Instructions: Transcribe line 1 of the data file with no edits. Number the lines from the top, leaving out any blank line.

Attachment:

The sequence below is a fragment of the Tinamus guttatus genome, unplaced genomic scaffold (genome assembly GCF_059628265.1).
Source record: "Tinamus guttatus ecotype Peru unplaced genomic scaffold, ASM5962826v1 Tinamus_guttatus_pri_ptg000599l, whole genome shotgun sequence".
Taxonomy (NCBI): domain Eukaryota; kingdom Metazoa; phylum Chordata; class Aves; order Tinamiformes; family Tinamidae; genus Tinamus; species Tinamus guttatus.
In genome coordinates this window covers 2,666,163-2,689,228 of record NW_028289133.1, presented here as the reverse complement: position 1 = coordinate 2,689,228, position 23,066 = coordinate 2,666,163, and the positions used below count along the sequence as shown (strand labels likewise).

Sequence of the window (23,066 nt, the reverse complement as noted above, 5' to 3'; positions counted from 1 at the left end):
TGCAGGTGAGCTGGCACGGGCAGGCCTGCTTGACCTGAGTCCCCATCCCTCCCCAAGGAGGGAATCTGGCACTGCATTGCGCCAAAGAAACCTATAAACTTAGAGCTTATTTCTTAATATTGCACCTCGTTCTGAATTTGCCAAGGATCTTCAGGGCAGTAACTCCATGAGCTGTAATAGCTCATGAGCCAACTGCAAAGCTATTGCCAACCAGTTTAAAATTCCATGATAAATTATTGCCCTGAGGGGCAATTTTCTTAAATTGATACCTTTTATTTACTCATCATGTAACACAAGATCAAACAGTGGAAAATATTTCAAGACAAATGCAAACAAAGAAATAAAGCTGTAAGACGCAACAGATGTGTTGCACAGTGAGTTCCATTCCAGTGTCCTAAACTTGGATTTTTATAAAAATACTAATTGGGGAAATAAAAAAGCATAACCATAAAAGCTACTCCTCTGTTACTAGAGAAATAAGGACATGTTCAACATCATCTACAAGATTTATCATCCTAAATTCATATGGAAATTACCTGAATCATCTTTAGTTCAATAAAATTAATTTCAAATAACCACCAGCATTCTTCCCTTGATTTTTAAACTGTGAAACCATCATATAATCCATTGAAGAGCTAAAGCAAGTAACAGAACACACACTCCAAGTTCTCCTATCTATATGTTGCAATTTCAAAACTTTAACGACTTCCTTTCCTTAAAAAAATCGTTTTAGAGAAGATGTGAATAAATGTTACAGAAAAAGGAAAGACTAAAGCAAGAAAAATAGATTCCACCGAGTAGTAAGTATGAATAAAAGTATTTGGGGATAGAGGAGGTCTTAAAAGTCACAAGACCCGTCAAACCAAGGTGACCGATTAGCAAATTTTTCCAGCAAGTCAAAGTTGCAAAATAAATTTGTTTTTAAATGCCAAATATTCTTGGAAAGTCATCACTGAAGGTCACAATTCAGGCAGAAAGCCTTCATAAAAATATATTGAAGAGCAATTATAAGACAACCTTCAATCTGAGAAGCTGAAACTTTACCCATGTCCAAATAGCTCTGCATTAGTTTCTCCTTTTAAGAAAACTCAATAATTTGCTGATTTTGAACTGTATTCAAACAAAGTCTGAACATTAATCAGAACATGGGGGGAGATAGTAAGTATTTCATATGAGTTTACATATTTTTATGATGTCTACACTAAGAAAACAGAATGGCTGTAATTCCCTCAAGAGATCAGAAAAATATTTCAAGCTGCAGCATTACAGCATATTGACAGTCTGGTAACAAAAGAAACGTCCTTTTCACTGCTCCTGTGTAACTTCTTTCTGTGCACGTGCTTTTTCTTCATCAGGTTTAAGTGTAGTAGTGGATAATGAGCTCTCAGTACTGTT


The sequence below is a fragment of the Tinamus guttatus genome, unplaced genomic scaffold (genome assembly GCF_059628265.1).